Explore Ventricular Assist Device
A ventricular assist device (VAD) is a mechanical pump that's used to support heart function and blood flow in people who have weakened hearts.
The device takes blood from a lower chamber of the heart and helps pump it to the body and vital organs, just as a healthy heart would. (For more information about how the heart pumps blood, go to the Health Topics How the Heart Works article.)
You may benefit from a VAD if one or both of your ventricles (VEN-trih-kuls) don't work well because of heart disease. Ventricles are the lower chambers of your heart.
A VAD can help support your heart:
A VAD has several basic parts. A small tube carries blood out of your heart into a pump. Another tube carries blood from the pump to your blood vessels, which deliver the blood to your body.
A VAD also has a power source that connects to a control unit. This unit monitors the VAD's functions. It gives warnings, or alarms, if the power is low or the device isn't working well.
Some VADs pump blood like the heart does, with a pumping action. Other VADs keep up a continuous flow of blood. With a continuous flow VAD, you might not have a normal pulse, but your body is getting the blood it needs.
Research has shown that, compared with other VADs, continuous flow VADs may decrease hospital stays and complications and improve survival. However, more research is needed.
The two basic types of VADs are a left ventricular assist device (LVAD) and a right ventricular assist device (RVAD). If both types are used at the same time, they're called a biventricular assist device (BIVAD).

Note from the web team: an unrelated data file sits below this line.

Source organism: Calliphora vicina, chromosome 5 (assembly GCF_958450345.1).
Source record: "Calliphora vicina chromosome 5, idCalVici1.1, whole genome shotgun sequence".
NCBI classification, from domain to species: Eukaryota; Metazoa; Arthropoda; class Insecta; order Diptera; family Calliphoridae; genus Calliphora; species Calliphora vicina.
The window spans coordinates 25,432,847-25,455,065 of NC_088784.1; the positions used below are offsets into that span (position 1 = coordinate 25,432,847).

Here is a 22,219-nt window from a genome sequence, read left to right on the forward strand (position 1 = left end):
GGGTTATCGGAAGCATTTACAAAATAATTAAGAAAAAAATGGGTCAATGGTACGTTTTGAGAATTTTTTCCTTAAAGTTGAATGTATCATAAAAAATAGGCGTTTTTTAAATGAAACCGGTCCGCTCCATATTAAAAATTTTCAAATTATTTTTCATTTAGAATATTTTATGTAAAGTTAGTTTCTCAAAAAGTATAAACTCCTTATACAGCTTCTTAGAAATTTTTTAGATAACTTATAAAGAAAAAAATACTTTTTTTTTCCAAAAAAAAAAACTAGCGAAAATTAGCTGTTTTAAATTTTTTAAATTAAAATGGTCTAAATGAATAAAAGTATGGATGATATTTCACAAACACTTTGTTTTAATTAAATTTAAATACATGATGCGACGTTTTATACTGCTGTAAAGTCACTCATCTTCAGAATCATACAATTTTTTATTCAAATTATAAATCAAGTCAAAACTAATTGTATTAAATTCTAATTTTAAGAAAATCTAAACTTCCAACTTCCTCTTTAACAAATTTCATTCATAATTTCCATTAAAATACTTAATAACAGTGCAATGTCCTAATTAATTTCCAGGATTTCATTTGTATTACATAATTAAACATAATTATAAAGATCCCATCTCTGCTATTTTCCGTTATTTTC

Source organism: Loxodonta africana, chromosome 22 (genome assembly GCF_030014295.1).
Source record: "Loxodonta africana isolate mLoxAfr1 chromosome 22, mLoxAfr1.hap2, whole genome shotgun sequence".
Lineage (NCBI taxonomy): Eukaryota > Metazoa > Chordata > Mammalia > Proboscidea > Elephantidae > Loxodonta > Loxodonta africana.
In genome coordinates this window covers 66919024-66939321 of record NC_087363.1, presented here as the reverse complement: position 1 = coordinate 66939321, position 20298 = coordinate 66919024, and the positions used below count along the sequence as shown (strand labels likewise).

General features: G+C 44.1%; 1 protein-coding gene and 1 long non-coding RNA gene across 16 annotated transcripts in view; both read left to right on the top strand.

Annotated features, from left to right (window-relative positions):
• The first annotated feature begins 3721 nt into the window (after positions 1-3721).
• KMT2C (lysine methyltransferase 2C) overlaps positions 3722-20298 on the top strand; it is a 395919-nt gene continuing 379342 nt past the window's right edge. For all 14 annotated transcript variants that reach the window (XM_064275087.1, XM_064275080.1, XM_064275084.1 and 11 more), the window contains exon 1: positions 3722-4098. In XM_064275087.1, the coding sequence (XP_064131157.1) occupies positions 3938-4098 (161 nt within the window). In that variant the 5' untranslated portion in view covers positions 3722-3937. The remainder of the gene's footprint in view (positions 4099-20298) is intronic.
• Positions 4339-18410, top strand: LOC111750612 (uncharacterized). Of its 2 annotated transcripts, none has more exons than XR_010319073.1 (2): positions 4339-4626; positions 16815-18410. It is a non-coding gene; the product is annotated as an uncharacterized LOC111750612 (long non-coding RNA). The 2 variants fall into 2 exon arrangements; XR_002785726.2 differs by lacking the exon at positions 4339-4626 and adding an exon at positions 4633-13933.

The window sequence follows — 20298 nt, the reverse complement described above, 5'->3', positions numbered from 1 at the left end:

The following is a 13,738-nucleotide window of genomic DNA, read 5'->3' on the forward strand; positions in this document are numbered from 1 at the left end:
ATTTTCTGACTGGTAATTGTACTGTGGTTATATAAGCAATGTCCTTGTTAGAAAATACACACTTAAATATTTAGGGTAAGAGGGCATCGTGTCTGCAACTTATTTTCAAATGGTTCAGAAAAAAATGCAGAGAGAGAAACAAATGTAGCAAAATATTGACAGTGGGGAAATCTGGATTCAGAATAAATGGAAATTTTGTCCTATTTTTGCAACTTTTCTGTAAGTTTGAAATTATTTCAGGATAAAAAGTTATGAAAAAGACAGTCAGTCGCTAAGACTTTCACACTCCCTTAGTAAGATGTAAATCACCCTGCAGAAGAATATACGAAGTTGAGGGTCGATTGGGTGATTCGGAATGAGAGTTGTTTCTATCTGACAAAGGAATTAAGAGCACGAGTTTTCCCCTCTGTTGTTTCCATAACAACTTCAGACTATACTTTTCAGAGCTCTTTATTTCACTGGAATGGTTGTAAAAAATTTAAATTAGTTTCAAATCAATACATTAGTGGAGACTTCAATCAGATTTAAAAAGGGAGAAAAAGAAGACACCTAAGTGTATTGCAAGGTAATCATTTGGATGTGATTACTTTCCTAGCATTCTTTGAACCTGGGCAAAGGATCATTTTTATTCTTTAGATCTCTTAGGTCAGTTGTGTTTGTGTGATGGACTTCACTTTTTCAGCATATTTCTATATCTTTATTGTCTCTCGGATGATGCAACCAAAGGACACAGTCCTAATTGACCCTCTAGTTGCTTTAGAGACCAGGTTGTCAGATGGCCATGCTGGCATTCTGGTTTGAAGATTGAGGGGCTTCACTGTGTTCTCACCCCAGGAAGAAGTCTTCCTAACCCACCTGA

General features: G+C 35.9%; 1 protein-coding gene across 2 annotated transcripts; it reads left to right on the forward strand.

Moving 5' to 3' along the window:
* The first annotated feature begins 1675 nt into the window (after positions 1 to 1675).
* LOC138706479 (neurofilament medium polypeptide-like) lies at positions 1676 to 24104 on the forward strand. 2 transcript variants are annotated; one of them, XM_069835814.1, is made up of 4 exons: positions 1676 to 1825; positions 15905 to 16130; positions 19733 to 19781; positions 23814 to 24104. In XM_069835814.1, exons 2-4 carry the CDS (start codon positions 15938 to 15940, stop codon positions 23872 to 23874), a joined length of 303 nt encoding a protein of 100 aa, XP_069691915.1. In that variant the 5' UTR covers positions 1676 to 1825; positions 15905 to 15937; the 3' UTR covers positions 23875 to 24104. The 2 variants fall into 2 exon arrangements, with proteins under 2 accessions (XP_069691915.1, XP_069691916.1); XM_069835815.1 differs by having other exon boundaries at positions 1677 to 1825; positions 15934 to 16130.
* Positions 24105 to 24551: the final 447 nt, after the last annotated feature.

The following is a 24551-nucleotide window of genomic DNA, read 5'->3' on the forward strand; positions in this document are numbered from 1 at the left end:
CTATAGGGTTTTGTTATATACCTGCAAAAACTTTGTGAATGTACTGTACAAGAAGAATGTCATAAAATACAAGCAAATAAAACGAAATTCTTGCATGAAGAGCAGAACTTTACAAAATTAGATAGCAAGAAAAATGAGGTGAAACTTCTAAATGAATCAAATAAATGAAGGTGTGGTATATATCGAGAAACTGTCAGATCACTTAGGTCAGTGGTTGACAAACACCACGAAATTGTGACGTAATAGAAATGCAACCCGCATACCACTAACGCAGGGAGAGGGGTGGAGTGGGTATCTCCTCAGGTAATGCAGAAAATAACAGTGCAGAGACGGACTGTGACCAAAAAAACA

The LVAD is the most common type of VAD. It helps the left ventricle pump blood to the aorta. The aorta is the main artery that carries oxygen-rich blood from your heart to your body.
RVADs usually are used only for short-term support of the right ventricle after LVAD surgery or other heart surgery. An RVAD helps the right ventricle pump blood to the pulmonary (PULL-mun-ary) artery. This is the artery that carries blood from the heart to the lungs to pick up oxygen.
A BIVAD might be used if both ventricles don't work well enough to meet the body's needs. Another treatment option for this condition is a total artificial heart (TAH). A TAH is a device that replaces the ventricles.
VADs have two basic designs. A transcutaneous (tranz-ku-TA-ne-us) VAD has its pump and power source located outside of the body. Tubes connect the pump to the heart through small holes in the abdomen. This type of VAD might be used for short-term support during or after surgery.
An implantable VAD has its pump located inside of the body and its power source located outside of the body. A cable connects the pump to the power source through a small hole in the abdomen.
Implantable VADs are used mainly for people who are waiting for heart transplants or as a long-term solution for people who can't have heart transplants.
The design and type of VAD your doctor recommends will depend on your overall health, how long you'll likely need the device, and other factors.
Until recently, VADs were too big to fit in many people's chests, especially women and children. Only people who had large chests could get them.
However, recent advances have resulted in smaller, more reliable devices. This now makes treatment with VADs an option for more people.
Researchers also have made advances in how well VADs work and how much they improve people's quality of life. In the past, VADs mostly were used for people who had end-stage heart failure. Now VADs also can help people who have earlier stages of heart failure.
Children who have heart failure also can be treated with VADs. VADs approved for use in adults sometimes are used in children if the children are large enough for the device. Also, the Food and Drug Administration recently approved a VAD designed for smaller children.
Clinical trials are research studies that explore whether a medical strategy, treatment, or device is safe and effective for humans. To find clinical trials that are currently underway for Ventricular Assist Device, visit www.clinicaltrials.gov.
September 2, 2014
Gary H. Gibbons
Researcher Brings Medicine One Step Closer to Widely Available Cure for Sickle Cell Disease
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